I got the place up for sale and trend here is to replace the windows as soon as someone new moves in, and as I now have my total load down to 500W, that included water, light, refrigeration, cooking, entertainment, really can't see the point. Boor is a bit crooked so may be changing that in future anyway. Should have done it before the winter but but was busy. I agree that if I was replacing everything again I would go for Low e, but as using old frames I could not easily go triple, which is probably the better way. Still as the door is about a fifth of the wall area it will be interesting to see what 40 quid does.
    Loft has loads in it and no condensation issues that I can detect at moment and I can still store stuff up there, got some temp sensor dotted all over the place so shall see what the data shows when I get around to it, have some data from last couple of years. What I can say is that the storage heater (no gas here) is now down to 2 on the input and currently closed on the output, quite warm here at moment. Volume is about 170 m^3.

    Joiner
    I remember that thread and remember that I did not contribute to it. :bigsmile:
    • CommentAuthorRobL
    • CommentTimeFeb 3rd 2011
     
    -Joiner
    Oh no ...
    My wife calls me an eco-bore. And I see the glazed look in people's eyes at work when I talk about flying less. And now here too...

    :-)
    • CommentAuthorJoiner
    • CommentTimeFeb 3rd 2011
     
    :bigsmile:
    •  
      CommentAuthorSteamyTea
    • CommentTimeFeb 3rd 2011
     
    Rob
    Just for a giggle in conversation I see how quick I can get from football (something I dislike) to Energy, usually less than a minute. The flip side is justifying Formula 1 (something I like) as a development platform for future generations of vehicles, usually about 15 seconds.
    :bigsmile:
    • CommentAuthorrhamdu
    • CommentTimeFeb 6th 2011
     
    What seems like a well informed discussion of argon fill etc here -> http://www.singletrackworld.com/forum/topic/double-glazing-advice-wtd-any-window-fitters-on-here

    "Argon will leak from polysulphide sealed units, but will stay in silicone sealed units."

    Ok, back to F1...
    • CommentAuthorRobL
    • CommentTimeFeb 8th 2011
     
    Not really a DG thread, but hey - I found out how to get into our last 5 uPVC window panes, which are 4:20:4 DG U=2.8. I was a bit worried I wouldn't give a decent quote for just 2.4m^2 total, but nope, I got two quotes:
    U=1.2 2G 4:20:4 Planitherm Total+ Argon fill warm edge £60/m^2
    U=0.7 3G 4:8:4:8:4 2off Planitherm Total+ Krypton fill warm edge £180/m^2
    (figs include VAT but not delivery (£90)).

    for 2G U=1.2, my marginal improvement on what we have is about £38 per deltaU per m^2, 11year payback
    for 3G U=0.7, my marginal improvement on the 2G U=1.2 above is £360 per deltaU per m^2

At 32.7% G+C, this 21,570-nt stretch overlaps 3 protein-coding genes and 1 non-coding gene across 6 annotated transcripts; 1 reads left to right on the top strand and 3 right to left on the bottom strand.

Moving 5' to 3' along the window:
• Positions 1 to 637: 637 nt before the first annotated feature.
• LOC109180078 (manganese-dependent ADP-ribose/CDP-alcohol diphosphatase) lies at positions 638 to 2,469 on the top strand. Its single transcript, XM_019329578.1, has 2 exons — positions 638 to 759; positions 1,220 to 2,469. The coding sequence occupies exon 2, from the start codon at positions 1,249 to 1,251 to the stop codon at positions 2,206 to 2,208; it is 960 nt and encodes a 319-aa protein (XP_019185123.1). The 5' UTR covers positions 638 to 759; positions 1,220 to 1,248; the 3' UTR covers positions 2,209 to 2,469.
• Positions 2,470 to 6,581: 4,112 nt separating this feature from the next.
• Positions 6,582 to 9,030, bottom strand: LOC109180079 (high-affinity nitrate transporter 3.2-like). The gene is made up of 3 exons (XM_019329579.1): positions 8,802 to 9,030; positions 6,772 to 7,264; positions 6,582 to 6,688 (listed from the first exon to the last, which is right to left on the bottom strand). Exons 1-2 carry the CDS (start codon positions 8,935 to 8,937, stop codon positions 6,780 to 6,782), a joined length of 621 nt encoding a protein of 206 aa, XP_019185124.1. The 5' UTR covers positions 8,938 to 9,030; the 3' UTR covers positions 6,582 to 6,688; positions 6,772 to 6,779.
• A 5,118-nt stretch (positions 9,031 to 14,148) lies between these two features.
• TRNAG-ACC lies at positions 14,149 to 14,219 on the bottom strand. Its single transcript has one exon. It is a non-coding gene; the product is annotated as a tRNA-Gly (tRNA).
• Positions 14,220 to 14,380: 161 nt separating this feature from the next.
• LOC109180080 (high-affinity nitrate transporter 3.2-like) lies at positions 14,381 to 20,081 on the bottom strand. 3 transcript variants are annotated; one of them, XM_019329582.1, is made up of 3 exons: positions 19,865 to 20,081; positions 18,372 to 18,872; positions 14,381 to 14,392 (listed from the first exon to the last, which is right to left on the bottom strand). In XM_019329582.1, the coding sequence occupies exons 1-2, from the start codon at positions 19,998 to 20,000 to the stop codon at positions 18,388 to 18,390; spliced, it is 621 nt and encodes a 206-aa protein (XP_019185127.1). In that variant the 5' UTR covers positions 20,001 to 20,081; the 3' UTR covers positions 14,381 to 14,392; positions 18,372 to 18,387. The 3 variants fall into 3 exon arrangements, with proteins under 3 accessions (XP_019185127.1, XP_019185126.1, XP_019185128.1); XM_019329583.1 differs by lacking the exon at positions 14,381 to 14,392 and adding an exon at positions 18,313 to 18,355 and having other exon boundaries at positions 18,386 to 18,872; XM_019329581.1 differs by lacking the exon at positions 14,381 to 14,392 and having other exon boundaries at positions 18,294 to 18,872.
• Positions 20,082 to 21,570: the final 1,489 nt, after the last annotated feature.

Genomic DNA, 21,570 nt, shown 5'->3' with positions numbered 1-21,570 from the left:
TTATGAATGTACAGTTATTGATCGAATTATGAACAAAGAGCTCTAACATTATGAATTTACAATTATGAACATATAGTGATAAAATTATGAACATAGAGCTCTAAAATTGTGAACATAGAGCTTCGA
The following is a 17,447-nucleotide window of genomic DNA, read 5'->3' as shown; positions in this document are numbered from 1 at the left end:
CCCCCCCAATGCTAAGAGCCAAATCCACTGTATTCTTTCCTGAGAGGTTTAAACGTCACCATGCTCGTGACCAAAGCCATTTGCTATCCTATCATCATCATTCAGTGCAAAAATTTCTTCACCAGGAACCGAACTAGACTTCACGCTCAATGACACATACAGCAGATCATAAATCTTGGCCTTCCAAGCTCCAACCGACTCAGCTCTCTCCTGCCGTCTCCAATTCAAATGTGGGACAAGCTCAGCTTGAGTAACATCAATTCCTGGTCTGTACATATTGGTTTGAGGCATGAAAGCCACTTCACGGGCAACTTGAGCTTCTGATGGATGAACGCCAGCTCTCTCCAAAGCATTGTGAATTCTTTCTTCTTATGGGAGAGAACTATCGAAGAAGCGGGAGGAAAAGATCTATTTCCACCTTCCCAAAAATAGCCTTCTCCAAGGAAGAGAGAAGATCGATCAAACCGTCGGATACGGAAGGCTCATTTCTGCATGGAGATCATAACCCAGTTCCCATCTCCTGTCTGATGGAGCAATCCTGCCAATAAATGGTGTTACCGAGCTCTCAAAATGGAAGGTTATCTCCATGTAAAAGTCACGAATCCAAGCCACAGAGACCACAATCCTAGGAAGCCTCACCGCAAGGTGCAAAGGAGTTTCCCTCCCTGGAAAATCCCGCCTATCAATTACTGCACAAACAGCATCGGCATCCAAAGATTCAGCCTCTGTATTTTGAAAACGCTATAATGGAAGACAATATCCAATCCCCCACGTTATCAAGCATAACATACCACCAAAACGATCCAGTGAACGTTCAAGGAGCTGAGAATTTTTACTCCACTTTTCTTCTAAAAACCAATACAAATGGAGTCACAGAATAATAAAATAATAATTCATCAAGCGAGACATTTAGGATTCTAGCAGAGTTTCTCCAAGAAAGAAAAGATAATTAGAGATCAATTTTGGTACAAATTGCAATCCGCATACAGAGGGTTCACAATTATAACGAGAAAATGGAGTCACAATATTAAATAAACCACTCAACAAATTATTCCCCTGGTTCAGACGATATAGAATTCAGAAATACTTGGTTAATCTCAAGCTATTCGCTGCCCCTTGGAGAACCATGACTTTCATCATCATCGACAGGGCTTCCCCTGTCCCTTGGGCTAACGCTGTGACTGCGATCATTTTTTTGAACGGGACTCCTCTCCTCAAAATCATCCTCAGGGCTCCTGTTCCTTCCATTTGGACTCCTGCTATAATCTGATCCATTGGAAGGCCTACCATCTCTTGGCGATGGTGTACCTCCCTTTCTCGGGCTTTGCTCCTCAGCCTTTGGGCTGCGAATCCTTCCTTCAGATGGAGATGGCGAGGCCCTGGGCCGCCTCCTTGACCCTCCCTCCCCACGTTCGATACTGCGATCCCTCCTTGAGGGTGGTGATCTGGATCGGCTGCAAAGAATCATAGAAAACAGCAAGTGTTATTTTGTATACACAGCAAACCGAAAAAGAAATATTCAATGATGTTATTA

100mm EWI, in contrast, would drop our CWI wall from U=0.6 to U=0.16, marginal improvement £230/deltaU.m^2

    Notice how I didn't include paybacks on the 3G or EWI ? Gas is too cheap. Insulating should be more cost effective than burning things. If I were in charge, things would be different :devil:

    Should I go 2G or 3G?
    I think I'll go 3G on the regular windows, as they'll last "forever", and it's interesting!. Not so sure about the patio doors - I'm a bit worried about the extra weight. The doors are fine, nothing special though, but do get a lot of slamming in the summer by the kids. If ever we get around to EWIing, that'll last longer than the 2G-converted-3G patio door would, and is more cost effective.

    Can I mention the company.... ? Same one I used last time, am impressed with them. No I don't have shares/work for/get kickback for adverts ! Man up RobL, just do it !

    http://www.sggs.com/SolaGlas/Contact%20Us/Affiliates_Solaglas/South_East/Introduction.asp
    •  
      CommentAuthorDamonHD
    • CommentTimeFeb 8th 2011
     
    Well that's handy: they have branch just down the road from me! B^>

    Rgds

    Damon
    • CommentAuthorjamesingram
    • CommentTimeFeb 8th 2011 edited
     
    Thought i'd do a quick collection of the info offered.

    Key areas are the bathroom and kitchen.
    Use lids when boiling/simmering water/food
    Close doors when cooking/showering/bathing to keep the water vapour in the room
    brush of as much water as possible down before toweling
    Use a window squeegy to get excess water of shower wall/surround once finished( also help with limescale staining)
    Use extractors fans whilst cooking/showering
    or open a window in these rooms whilst doing the above
    Wipe any condensation off windows etc each morning with a cloth and dry outside
    Dont dry washing indoor unless you have to.
    close the toilet lid ?